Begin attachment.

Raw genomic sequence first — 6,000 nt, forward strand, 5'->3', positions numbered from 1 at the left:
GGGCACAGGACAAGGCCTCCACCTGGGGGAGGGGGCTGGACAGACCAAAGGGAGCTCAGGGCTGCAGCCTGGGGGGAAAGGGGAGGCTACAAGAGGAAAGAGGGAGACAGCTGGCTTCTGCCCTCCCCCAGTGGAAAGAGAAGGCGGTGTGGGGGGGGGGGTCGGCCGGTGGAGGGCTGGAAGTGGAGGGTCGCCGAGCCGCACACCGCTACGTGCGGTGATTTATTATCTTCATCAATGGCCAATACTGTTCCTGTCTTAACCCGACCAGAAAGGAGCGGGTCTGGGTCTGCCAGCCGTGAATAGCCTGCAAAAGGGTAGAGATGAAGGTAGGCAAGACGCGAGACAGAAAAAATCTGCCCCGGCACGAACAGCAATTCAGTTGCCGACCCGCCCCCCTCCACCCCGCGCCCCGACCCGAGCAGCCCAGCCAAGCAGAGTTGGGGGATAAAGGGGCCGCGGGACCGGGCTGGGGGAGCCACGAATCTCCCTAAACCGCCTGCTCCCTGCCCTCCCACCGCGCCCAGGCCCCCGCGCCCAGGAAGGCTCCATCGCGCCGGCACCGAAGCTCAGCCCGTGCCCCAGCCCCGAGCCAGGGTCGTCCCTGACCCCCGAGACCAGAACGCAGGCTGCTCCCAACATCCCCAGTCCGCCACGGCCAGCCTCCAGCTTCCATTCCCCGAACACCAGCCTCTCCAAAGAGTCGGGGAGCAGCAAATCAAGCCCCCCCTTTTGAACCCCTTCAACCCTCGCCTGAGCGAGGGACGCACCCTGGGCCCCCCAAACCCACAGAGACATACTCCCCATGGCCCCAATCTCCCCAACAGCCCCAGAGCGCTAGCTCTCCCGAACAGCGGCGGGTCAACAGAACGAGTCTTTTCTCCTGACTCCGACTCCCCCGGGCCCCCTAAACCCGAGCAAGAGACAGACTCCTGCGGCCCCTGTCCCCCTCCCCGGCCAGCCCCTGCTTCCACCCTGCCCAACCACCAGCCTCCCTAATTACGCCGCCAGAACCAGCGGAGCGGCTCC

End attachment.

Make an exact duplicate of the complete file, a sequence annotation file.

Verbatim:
Raw genomic sequence first — 6,000 nt, forward strand, 5'->3', positions numbered from 1 at the left:
GGGCACAGGACAAGGCCTCCACCTGGGGGAGGGGGCTGGACAGACCAAAGGGAGCTCAGGGCTGCAGCCTGGGGGGAAAGGGGAGGCTACAAGAGGAAAGAGGGAGACAGCTGGCTTCTGCCCTCCCCCAGTGGAAAGAGAAGGCGGTGTGGGGGGGGGGGTCGGCCGGTGGAGGGCTGGAAGTGGAGGGTCGCCGAGCCGCACACCGCTACGTGCGGTGATTTATTATCTTCATCAATGGCCAATACTGTTCCTGTCTTAACCCGACCAGAAAGGAGCGGGTCTGGGTCTGCCAGCCGTGAATAGCCTGCAAAAGGGTAGAGATGAAGGTAGGCAAGACGCGAGACAGAAAAAATCTGCCCCGGCACGAACAGCAATTCAGTTGCCGACCCGCCCCCCTCCACCCCGCGCCCCGACCCGAGCAGCCCAGCCAAGCAGAGTTGGGGGATAAAGGGGCCGCGGGACCGGGCTGGGGGAGCCACGAATCTCCCTAAACCGCCTGCTCCCTGCCCTCCCACCGCGCCCAGGCCCCCGCGCCCAGGAAGGCTCCATCGCGCCGGCACCGAAGCTCAGCCCGTGCCCCAGCCCCGAGCCAGGGTCGTCCCTGACCCCCGAGACCAGAACGCAGGCTGCTCCCAACATCCCCAGTCCGCCACGGCCAGCCTCCAGCTTCCATTCCCCGAACACCAGCCTCTCCAAAGAGTCGGGGAGCAGCAAATCAAGCCCCCCCTTTTGAACCCCTTCAACCCTCGCCTGAGCGAGGGACGCACCCTGGGCCCCCCAAACCCACAGAGACATACTCCCCATGGCCCCAATCTCCCCAACAGCCCCAGAGCGCTAGCTCTCCCGAACAGCGGCGGGTCAACAGAACGAGTCTTTTCTCCTGACTCCGACTCCCCCGGGCCCCCTAAACCCGAGCAAGAGACAGACTCCTGCGGCCCCTGTCCCCCTCCCCGGCCAGCCCCTGCTTCCACCCTGCCCAACCACCAGCCTCCCTAATTACGCCGCCAGAACCAGCGGAGCGGCTCC